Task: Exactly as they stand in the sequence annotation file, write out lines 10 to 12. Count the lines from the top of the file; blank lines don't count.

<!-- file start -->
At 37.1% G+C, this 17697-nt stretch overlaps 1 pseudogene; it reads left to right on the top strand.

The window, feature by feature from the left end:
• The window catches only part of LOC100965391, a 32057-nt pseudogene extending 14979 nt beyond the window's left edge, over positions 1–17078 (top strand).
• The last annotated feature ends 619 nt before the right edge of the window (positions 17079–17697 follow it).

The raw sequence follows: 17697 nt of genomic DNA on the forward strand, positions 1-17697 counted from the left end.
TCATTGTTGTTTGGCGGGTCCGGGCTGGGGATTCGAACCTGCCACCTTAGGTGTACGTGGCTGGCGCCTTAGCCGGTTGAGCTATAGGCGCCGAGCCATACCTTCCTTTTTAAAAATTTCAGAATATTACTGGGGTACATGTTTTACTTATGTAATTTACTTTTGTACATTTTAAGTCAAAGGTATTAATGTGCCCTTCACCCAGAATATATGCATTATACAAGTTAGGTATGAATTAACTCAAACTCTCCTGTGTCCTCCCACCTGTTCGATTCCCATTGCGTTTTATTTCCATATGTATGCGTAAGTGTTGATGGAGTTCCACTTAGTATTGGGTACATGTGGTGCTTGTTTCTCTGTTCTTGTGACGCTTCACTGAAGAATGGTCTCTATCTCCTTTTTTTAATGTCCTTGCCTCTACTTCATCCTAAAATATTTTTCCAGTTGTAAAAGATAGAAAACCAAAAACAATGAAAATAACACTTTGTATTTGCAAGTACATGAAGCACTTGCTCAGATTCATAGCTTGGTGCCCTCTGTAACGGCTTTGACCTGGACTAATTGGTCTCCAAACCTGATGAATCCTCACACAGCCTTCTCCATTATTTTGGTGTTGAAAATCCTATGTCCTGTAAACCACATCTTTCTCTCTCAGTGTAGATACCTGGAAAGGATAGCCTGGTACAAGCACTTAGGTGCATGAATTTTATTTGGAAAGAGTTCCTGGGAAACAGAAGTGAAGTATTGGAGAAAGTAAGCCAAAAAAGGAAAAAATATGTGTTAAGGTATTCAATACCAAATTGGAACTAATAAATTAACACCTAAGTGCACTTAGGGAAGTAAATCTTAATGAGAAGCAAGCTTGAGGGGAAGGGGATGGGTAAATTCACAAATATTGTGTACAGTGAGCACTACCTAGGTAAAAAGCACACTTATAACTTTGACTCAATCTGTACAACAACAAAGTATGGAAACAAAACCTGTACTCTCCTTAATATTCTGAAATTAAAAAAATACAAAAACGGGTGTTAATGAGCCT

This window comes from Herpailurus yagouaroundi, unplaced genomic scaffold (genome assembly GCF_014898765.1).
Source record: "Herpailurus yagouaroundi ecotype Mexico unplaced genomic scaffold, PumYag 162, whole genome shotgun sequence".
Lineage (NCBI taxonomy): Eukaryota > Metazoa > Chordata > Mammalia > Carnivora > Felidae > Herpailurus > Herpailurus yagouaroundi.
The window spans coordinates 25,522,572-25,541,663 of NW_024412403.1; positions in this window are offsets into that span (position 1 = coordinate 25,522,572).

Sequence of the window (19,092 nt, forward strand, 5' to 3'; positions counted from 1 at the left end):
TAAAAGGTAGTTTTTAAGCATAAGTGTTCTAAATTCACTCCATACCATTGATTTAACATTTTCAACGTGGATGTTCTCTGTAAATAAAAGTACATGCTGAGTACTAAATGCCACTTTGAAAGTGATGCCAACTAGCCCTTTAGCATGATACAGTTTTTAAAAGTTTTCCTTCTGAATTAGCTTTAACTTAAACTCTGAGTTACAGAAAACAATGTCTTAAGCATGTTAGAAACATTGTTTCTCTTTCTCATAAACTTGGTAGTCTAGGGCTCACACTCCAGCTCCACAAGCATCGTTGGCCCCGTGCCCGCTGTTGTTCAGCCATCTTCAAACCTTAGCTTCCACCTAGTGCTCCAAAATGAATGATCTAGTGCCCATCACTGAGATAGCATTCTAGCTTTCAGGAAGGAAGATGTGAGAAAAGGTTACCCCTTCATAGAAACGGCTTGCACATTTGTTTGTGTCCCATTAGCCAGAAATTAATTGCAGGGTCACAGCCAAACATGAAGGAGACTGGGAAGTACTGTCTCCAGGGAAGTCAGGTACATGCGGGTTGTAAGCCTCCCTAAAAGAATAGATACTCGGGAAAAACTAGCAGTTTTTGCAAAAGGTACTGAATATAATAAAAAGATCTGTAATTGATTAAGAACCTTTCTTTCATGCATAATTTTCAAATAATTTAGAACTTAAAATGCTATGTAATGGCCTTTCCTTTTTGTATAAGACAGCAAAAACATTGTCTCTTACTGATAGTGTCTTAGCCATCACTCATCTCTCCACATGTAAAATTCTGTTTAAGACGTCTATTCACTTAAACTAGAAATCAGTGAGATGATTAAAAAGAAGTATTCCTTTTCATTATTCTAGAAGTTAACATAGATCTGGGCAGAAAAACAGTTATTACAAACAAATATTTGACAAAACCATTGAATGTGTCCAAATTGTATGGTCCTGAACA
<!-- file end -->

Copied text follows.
The window spans coordinates 25,522,572-25,541,663 of NW_024412403.1; positions in this window are offsets into that span (position 1 = coordinate 25,522,572).

Sequence of the window (19,092 nt, forward strand, 5' to 3'; positions counted from 1 at the left end):
TAAAAGGTAGTTTTTAAGCATAAGTGTTCTAAATTCACTCCATACCATTGATTTAACATTTTCAACGTGGATGTTCTCTGTAAATAAAAGTACATGCTGAGTACTAAATGCCACTTTGAAAGTGATGCCAACTAGCCCTTTAGCATGATACAGTTTTTAAAAGTTTTCCTTCTGAATTAGCTTTAACTTAAACTCTGAGTTACAGAAAACAATGTCTTAAGCATGTTAGAAACATTGTTTCTCTTTCTCATAAACTTGGTAGTCTAGGGCTCACACTCCAGCTCCACAAGCATCGTTGGCCCCGTGCCCGCTGTTGTTCAGCCATCTTCAAACCTTAGCTTCCACCTAGTGCTCCAAAATGAATGATCTAGTGCCCATCACTGAGATAGCATTCTAGCTTTCAGGAAGGAAGATGTGAGAAAAGGTTACCCCTTCATAGAAACGGCTTGCACATTTGTTTGTGTCCCATTAGCCAGAAATTAATTGCAGGGTCACAGCCAAACATGAAGGAGACTGGGAAGTACTGTCTCCAGGGAAGTCAGGTACATGCGGGTTGTAAGCCTCCCTAAAAGAATAGATACTCGGGAAAAACTAGCAGTTTTTGCAAAAGGTACTGAATATAATAAAAAGATCTGTAATTGATTAAGAACCTTTCTTTCATGCATAATTTTCAAATAATTTAGAACTTAAAATGCTATGTAATGGCCTTTCCTTTTTGTATAAGACAGCAAAAACATTGTCTCTTACTGATAGTGTCTTAGCCATCACTCATCTCTCCACATGTAAAATTCTGTTTAAGACGTCTATTCACTTAAACTAGAAATCAGTGAGATGATTAAAAAGAAGTATTCCTTTTCATTATTCTAGAAGTTAACATAGATCTGGGCAGAAAAACAGTTATTACAAACAAATATTTGACAAAACCATTGAATGTGTCCAAATTGTATGGTCCTGAACA